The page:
What's next for the black boxes as Ethiopian Airlines investigation moves to Paris
Investigators will be looking into similarities between flight ET 302 and the Lion Air crash five months ago
The Federal Aviation Authority, the US aviation regulator, backtracked on its earlier position and grounded Boeing’s best-selling 737 Max jets after evidence showing the Ethiopian Airlines flight that crashed on Sunday may have experienced the same problem as Lion Air’s aircraft that plunged into the Java sea five months ago.
US air safety investigators held intense discussions with their Ethiopian peers on where the black-box recorders from Ethiopian Airlines flight ET 302 will be downloaded and privately pushed to have the devices sent instead to the National Transportation Safety Board’s facilities. This was after Ethiopia indicated it wanted to send the flight-data and cockpit-voice recorders overseas and preferred the UK’s Air Accidents Investigation Branch as an objective outsider, the Wall Street Journal reported.
Ethiopian authorities, eager to demonstrate that US experts won’t have undue influence over the probe or the investigation's conclusions, decided to send the devices to France for inspection.
The incident raises questions about how investigations are handled in the aftermath of plane crashes.
What happens after a plane crash?
The bodies are recovered, identified and taken away from the aircraft crash site, as investigators recover and account for all aircraft parts. During this phase, the Digital Flight Data Recorder or DFDR, the Digital Cockpit Voice Recorder and air traffic control tapes are recovered and marked as evidence by the crash investigation team. The recovered wreckage is then examined to recreate the last moments before the crash and identify factors that led to the incident.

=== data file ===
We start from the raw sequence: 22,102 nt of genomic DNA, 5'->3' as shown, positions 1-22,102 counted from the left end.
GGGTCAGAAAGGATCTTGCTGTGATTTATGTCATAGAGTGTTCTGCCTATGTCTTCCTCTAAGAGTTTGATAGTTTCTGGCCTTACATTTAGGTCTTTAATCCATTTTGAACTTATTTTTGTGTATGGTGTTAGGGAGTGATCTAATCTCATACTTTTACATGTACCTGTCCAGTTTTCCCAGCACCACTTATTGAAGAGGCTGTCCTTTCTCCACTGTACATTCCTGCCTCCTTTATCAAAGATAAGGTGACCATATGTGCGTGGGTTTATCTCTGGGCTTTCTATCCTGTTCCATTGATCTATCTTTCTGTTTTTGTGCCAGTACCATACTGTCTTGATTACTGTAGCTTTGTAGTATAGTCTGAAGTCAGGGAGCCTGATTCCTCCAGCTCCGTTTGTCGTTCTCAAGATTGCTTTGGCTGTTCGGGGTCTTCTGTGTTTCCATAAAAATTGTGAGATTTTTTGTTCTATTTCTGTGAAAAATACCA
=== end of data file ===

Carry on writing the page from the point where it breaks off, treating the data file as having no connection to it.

Who analyses the black box contents and where?
In many cases the data from the devices is downloaded by the local regulator and airline then immediately sent for data analysis which helps determine the last crucial minutes of the aircraft’s flight patterns. The parties involved often include the airline, aviation regulator in the carrier’s country of origin, regulator of country where the jet crashed and a technical team dispatched by the aircraft manufacturer. A computer software downloads the data, helps recreate a simulation of the last pre-crash moments and assimilates readings from the flight instruments, Mark Martin, head of Martin Consulting, said.
What is the black box and what information does it contain?
The black box is a data recorder that has evolved from a needle recording on a wax rotating plate to today's device that looks similar to a computer hard drive installed into a metal box that is resistant to fire, heat, water, pressure and shock. It records all critical parameters that are needed in order to analyse flight patterns: speed, altitude, engine performance, direction, velocity, position of flaps, landing gear, cabin pressure, temperature of cabin and cargo, fuel quantity, GPS position, cockpit alerts and audio recordings.
How long does it take investigators to produce a report?
It may take several days to complete the first readings of the black boxes recovered from the Ethiopian Airlines jet, a spokesman for the French air accident investigation agency conducting the analysis said on Thursday.
In general, depending on the type of aircraft, the condition of the black boxes and purpose of the investigation, it may take anywhere from weeks to up to a year or two to produce an investigation report.
What should victims’ families expect in the coming weeks or year?
Any data extracted and analysed will depend on the extent of damage to the black boxes. Depending on the case, some airlines offer compensation to the families following air disasters and try to return human remains and personal belongings.
Updated: March 15, 2019 08:51 AM